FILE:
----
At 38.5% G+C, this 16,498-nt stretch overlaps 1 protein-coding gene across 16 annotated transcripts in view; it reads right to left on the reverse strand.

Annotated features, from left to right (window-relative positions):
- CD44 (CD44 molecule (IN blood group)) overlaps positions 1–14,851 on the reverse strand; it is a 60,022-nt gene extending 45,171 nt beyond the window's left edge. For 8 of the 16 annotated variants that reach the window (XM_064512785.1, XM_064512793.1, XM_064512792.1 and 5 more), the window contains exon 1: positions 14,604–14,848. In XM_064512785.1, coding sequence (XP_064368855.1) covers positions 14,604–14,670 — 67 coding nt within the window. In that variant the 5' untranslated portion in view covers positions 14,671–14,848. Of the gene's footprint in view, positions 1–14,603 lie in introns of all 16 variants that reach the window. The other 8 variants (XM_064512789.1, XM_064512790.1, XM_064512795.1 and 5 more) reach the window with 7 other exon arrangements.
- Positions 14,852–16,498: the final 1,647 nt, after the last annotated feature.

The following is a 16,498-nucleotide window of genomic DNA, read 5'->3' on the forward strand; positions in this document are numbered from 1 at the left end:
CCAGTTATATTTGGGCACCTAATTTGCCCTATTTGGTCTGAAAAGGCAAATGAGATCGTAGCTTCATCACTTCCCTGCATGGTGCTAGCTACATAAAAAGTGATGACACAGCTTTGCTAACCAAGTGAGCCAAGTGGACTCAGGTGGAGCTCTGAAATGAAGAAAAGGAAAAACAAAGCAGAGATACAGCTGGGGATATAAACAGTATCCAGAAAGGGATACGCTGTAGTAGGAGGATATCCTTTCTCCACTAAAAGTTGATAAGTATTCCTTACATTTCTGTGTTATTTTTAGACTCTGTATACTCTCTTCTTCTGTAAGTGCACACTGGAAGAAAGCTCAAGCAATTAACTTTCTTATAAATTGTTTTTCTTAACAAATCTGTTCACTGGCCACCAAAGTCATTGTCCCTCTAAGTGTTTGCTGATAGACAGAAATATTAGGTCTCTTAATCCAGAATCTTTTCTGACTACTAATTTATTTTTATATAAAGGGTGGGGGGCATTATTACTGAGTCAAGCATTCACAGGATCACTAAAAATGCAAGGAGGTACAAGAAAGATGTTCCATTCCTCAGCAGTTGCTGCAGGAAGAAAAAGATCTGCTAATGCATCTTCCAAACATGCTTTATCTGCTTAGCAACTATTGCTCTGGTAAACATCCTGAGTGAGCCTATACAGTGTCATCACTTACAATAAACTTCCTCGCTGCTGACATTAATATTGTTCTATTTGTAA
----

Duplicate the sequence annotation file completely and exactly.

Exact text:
At 38.5% G+C, this 16,498-nt stretch overlaps 1 protein-coding gene across 16 annotated transcripts in view; it reads right to left on the reverse strand.

Annotated features, from left to right (window-relative positions):
- CD44 (CD44 molecule (IN blood group)) overlaps positions 1–14,851 on the reverse strand; it is a 60,022-nt gene extending 45,171 nt beyond the window's left edge. For 8 of the 16 annotated variants that reach the window (XM_064512785.1, XM_064512793.1, XM_064512792.1 and 5 more), the window contains exon 1: positions 14,604–14,848. In XM_064512785.1, coding sequence (XP_064368855.1) covers positions 14,604–14,670 — 67 coding nt within the window. In that variant the 5' untranslated portion in view covers positions 14,671–14,848. Of the gene's footprint in view, positions 1–14,603 lie in introns of all 16 variants that reach the window. The other 8 variants (XM_064512789.1, XM_064512790.1, XM_064512795.1 and 5 more) reach the window with 7 other exon arrangements.
- Positions 14,852–16,498: the final 1,647 nt, after the last annotated feature.

The following is a 16,498-nucleotide window of genomic DNA, read 5'->3' on the forward strand; positions in this document are numbered from 1 at the left end:
CCAGTTATATTTGGGCACCTAATTTGCCCTATTTGGTCTGAAAAGGCAAATGAGATCGTAGCTTCATCACTTCCCTGCATGGTGCTAGCTACATAAAAAGTGATGACACAGCTTTGCTAACCAAGTGAGCCAAGTGGACTCAGGTGGAGCTCTGAAATGAAGAAAAGGAAAAACAAAGCAGAGATACAGCTGGGGATATAAACAGTATCCAGAAAGGGATACGCTGTAGTAGGAGGATATCCTTTCTCCACTAAAAGTTGATAAGTATTCCTTACATTTCTGTGTTATTTTTAGACTCTGTATACTCTCTTCTTCTGTAAGTGCACACTGGAAGAAAGCTCAAGCAATTAACTTTCTTATAAATTGTTTTTCTTAACAAATCTGTTCACTGGCCACCAAAGTCATTGTCCCTCTAAGTGTTTGCTGATAGACAGAAATATTAGGTCTCTTAATCCAGAATCTTTTCTGACTACTAATTTATTTTTATATAAAGGGTGGGGGGCATTATTACTGAGTCAAGCATTCACAGGATCACTAAAAATGCAAGGAGGTACAAGAAAGATGTTCCATTCCTCAGCAGTTGCTGCAGGAAGAAAAAGATCTGCTAATGCATCTTCCAAACATGCTTTATCTGCTTAGCAACTATTGCTCTGGTAAACATCCTGAGTGAGCCTATACAGTGTCATCACTTACAATAAACTTCCTCGCTGCTGACATTAATATTGTTCTATTTGTAA